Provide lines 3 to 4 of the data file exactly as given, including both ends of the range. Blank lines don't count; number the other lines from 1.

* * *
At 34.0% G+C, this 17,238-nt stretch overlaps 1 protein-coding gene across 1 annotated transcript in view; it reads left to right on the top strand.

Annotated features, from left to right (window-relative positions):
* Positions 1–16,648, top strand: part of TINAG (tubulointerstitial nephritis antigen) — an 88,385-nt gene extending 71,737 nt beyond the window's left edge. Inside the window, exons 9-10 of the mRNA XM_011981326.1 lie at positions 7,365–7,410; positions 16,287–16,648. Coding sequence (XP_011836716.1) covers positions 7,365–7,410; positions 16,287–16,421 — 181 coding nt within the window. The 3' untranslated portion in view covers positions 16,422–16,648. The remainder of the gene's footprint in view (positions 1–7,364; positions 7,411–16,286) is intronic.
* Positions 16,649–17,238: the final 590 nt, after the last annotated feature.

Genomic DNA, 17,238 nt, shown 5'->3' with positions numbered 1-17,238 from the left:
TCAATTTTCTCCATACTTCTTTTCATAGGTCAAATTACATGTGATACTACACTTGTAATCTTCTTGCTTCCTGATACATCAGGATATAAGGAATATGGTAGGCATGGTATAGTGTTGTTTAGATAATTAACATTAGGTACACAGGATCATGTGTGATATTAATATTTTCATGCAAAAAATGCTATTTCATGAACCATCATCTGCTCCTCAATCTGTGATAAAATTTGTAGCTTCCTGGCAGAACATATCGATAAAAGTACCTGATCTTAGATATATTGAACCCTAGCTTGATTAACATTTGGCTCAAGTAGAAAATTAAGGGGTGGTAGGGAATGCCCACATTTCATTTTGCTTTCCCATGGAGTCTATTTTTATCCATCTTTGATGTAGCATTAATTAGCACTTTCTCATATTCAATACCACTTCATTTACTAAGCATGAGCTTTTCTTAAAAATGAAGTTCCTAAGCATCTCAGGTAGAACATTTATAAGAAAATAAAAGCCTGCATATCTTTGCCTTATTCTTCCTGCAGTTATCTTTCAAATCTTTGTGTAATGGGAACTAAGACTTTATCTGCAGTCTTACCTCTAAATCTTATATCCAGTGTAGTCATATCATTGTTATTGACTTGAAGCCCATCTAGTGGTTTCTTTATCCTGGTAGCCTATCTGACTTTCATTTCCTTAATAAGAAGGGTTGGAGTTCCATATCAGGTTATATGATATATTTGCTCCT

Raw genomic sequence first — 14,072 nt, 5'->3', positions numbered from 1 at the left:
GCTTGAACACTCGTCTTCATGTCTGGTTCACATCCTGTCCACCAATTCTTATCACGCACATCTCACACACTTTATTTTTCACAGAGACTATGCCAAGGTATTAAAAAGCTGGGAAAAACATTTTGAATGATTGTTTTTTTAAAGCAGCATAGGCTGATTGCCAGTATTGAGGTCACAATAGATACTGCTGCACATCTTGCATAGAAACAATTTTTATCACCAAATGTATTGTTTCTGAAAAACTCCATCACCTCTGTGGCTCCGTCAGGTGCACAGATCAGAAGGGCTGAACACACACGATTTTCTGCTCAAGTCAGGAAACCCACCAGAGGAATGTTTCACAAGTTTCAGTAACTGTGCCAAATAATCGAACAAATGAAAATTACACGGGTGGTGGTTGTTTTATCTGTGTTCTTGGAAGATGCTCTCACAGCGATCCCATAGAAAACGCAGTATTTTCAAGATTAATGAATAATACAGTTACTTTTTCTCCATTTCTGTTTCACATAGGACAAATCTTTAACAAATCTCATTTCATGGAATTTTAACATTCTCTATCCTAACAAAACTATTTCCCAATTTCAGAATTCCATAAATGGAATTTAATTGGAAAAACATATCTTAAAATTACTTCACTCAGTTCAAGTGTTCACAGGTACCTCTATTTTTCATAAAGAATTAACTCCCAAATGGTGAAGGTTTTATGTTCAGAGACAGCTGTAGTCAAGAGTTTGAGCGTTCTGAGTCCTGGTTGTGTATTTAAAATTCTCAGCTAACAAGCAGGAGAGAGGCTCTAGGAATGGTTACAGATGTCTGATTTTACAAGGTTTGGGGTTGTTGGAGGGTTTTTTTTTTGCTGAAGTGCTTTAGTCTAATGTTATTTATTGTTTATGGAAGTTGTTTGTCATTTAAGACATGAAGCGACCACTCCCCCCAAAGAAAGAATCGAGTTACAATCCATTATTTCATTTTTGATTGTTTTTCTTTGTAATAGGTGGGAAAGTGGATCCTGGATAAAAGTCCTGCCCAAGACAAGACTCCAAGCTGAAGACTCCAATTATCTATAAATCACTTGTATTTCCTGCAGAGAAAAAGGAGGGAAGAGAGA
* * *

* Positions 1–16,648, top strand: part of TINAG (tubulointerstitial nephritis antigen) — an 88,385-nt gene extending 71,737 nt beyond the window's left edge. Inside the window, exons 9-10 of the mRNA XM_011981326.1 lie at positions 7,365–7,410; positions 16,287–16,648. Coding sequence (XP_011836716.1) covers positions 7,365–7,410; positions 16,287–16,421 — 181 coding nt within the window. The 3' untranslated portion in view covers positions 16,422–16,648. The remainder of the gene's footprint in view (positions 1–7,364; positions 7,411–16,286) is intronic.
* Positions 16,649–17,238: the final 590 nt, after the last annotated feature.